I am an advocate of the short cover letter. There are exceptions to every rule, but this is the advice I offer to the majority of my clients. Longer cover letters can contain redundancies, boring content, creative shticks that fall flat and potentially disclose unnecessary information. Shorter cover letters are easy to absorb and can highlight your top qualifications for the job.
Short cover letters can be broken down into a three-paragraph format:
There are times when I suggest additional content in a cover letter. Please include any strong connection with someone in the company that would offer up a glowing recommendation. A cover letter is also an opportunity to control the dialogue on a potential red flag within your qualifications. For example, if you are re-entering the full-time workforce after being an at-home caregiver, you will want to address this as positively as possible – “During my five years managing our home, I maintained my project management certification through continuing education credits and took on freelance projects intermittently with ABC Company. Though I enjoyed this chapter of my life, I am ready to move on to a team that requires my efforts on a full-time basis.” In summary, a short cover letter can still include any information that a hiring manager will want to know that may be difficult to include in your resume.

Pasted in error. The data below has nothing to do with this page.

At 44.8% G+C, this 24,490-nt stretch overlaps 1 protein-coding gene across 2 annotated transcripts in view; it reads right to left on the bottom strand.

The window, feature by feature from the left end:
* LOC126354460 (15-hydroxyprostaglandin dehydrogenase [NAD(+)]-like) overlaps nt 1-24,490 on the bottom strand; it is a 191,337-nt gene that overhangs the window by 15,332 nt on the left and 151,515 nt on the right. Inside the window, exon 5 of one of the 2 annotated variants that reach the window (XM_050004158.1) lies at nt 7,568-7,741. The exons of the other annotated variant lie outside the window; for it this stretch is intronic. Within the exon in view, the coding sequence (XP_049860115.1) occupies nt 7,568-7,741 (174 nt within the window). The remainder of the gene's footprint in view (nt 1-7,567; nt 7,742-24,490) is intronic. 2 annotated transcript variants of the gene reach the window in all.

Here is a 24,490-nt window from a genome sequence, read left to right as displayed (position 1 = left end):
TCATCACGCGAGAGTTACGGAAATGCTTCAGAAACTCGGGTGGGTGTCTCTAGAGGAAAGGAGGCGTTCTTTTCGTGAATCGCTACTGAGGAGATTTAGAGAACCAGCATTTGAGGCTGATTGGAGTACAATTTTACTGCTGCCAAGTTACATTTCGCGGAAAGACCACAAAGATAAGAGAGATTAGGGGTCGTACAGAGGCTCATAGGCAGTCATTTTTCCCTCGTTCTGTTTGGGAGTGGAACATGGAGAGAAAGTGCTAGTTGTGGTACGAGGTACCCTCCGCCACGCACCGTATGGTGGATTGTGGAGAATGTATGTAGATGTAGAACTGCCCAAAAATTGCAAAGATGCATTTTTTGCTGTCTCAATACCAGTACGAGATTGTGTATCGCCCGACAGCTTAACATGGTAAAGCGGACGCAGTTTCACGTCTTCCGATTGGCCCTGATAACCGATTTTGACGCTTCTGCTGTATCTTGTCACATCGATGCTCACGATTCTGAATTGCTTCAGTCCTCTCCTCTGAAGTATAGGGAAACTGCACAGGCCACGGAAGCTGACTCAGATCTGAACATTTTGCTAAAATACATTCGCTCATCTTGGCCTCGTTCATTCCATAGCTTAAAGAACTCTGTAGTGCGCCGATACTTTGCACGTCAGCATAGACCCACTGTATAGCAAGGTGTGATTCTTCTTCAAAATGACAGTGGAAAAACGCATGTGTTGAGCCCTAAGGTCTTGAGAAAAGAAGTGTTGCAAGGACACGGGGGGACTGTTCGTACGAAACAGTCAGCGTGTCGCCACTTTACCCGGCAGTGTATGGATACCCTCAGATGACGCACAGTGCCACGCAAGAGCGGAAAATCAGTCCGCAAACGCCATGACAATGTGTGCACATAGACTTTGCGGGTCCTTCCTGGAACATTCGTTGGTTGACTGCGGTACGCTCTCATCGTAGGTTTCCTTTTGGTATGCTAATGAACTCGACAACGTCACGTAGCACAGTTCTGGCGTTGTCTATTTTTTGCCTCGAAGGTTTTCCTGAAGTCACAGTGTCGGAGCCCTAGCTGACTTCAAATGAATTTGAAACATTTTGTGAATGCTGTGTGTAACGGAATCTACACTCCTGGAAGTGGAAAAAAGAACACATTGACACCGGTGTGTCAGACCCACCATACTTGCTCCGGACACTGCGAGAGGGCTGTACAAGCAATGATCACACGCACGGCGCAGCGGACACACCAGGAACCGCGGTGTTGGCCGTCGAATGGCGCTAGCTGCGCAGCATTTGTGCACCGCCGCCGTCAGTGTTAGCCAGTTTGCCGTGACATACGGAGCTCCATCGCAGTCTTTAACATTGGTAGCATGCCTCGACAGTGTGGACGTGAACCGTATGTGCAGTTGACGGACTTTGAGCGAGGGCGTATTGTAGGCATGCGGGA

The short cover letter is easily absorbed and allows for maximum retention. I would love to provide a critique on your resume and cover letter. My critiques include examples and tips on content, grammar, and formatting without the high price tag of hiring a resume writer. Please click here to buy your critique today or check out my bio.
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